Watch live video from massivelytv on Justin.tv The next complaint is a bit of a blessing in disguise. If you have spent a lot of time questing in Mabinogi, then you know how complicated and detailed some of the quests can be. While there is plenty of "go here, kill ten of these" type quests, there are sometimes several steps that can be confusing or just plain hard to follow. If you start and finish a quest as soon as you get it, you'll probably be fine. But if you pause and come back to the quest at a later date, you will more than likely find yourself lost without a clue. Many quests expire yet remain on your quest list. I spent an entire play session just hunting down quests and deleting old ones. It was annoying. Sure, I can look up these quests in some player-made wiki article, but I'd rather stay in the game and have systems within help me out. I'd love to see better hints for quests, maybe something like RuneScape's questing hint system, in which players earn points to unlock hints if they need them. As it is right now, I hate questing in Mabinogi unless I am able to finish the quest quickly. Otherwise it is just a bit too odd and confusing.
Where Mabinogi absolutely shines is with its systems. Systems are the gears of the MMO clock, and without good systems, a game can become a bore. Mabinogi packs more good systems in itself than some publishers have in all of their games put together. There is a simple yet effective weather system that actually affects fires, crafting and other things. Then you have the pets and mounts system, the rebirth system that players use to almost remake their characters every so often, the player trading, the dungeons... it goes on and on.
My favorite so far has got to be the newly added merchant system. It keeps with the character of the game by being simple and fun, and it's something most MMOs wouldn't want to offer. Players buy goods from a set of NPC merchants, then literally walk the goods to another city. Each city offers a different price, and the money made can be used to buy special armor, weapons or buffs. It's wonderfully easy to follow, unlike questing, and is simply a blast to do. Granted, being forced to literally walk your character over great distances while wearing a backpack and trying to avoid sneaky thieves doesn't sound like much fun, but it is. You get to see the countryside, and it's a very immersive way to travel. Once you get enough money, you can rent handcarts, horse wagons or even an elephant to speed up your caravan of goodies. While some games like EVE Online feature similar trading, I wish more games did. I would kill to see Vanguard feature a system that pays back those players who take the long road.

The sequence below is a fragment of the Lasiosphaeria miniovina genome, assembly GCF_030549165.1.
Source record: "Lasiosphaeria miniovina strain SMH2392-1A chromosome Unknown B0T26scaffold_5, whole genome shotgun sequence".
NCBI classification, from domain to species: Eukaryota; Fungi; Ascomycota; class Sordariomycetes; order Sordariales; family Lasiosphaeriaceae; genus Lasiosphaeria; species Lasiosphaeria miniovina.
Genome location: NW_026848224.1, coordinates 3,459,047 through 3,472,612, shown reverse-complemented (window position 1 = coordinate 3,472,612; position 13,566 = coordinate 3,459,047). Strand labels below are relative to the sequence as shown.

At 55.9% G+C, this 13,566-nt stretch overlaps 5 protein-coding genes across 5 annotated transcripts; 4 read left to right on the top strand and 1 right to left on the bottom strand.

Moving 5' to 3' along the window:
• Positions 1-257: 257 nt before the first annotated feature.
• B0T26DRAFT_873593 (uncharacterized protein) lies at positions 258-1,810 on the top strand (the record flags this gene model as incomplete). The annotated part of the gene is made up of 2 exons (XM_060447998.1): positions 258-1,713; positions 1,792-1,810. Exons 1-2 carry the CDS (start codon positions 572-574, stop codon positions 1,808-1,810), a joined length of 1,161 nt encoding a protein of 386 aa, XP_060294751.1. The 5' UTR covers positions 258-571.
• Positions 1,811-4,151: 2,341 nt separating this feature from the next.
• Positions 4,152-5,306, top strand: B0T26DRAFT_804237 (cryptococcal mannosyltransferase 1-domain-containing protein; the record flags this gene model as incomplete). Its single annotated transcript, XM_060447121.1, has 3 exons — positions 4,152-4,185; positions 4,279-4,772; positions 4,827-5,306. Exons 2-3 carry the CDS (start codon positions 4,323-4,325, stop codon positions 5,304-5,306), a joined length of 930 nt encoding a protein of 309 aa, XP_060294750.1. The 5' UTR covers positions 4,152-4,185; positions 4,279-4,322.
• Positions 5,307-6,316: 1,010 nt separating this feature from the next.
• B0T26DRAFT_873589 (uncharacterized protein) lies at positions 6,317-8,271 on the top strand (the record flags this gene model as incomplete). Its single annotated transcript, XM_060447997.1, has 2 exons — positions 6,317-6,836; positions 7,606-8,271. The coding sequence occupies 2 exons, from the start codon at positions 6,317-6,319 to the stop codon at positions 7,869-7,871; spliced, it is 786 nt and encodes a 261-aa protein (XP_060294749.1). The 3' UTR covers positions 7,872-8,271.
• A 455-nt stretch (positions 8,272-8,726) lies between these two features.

There is probably too much that has changed over the last year and a half to cover in this one column. That wasn't my main goal, anyway. I wanted to show that the game is still wonderful, still has some of the issues it always has, and still features more innovation and great systems than almost any game I can think of. It's getting long in the tooth, for sure, but here's hoping that Mabinogi sticks around for many more years. It simply has too much to offer to go away.
Next week I will be playing a real indie game called Fantasy Online. It looks interesting, and I'll be streaming my first day of it next week. Come join me!
Each week, Rise and Shiny asks you to download and try a different free-to-play, indie or unusual game, chosen by me, Beau Hindman. I welcome any suggestions for games -- drop me a note in the comments or email! You can also follow me on Twitter and Facebook!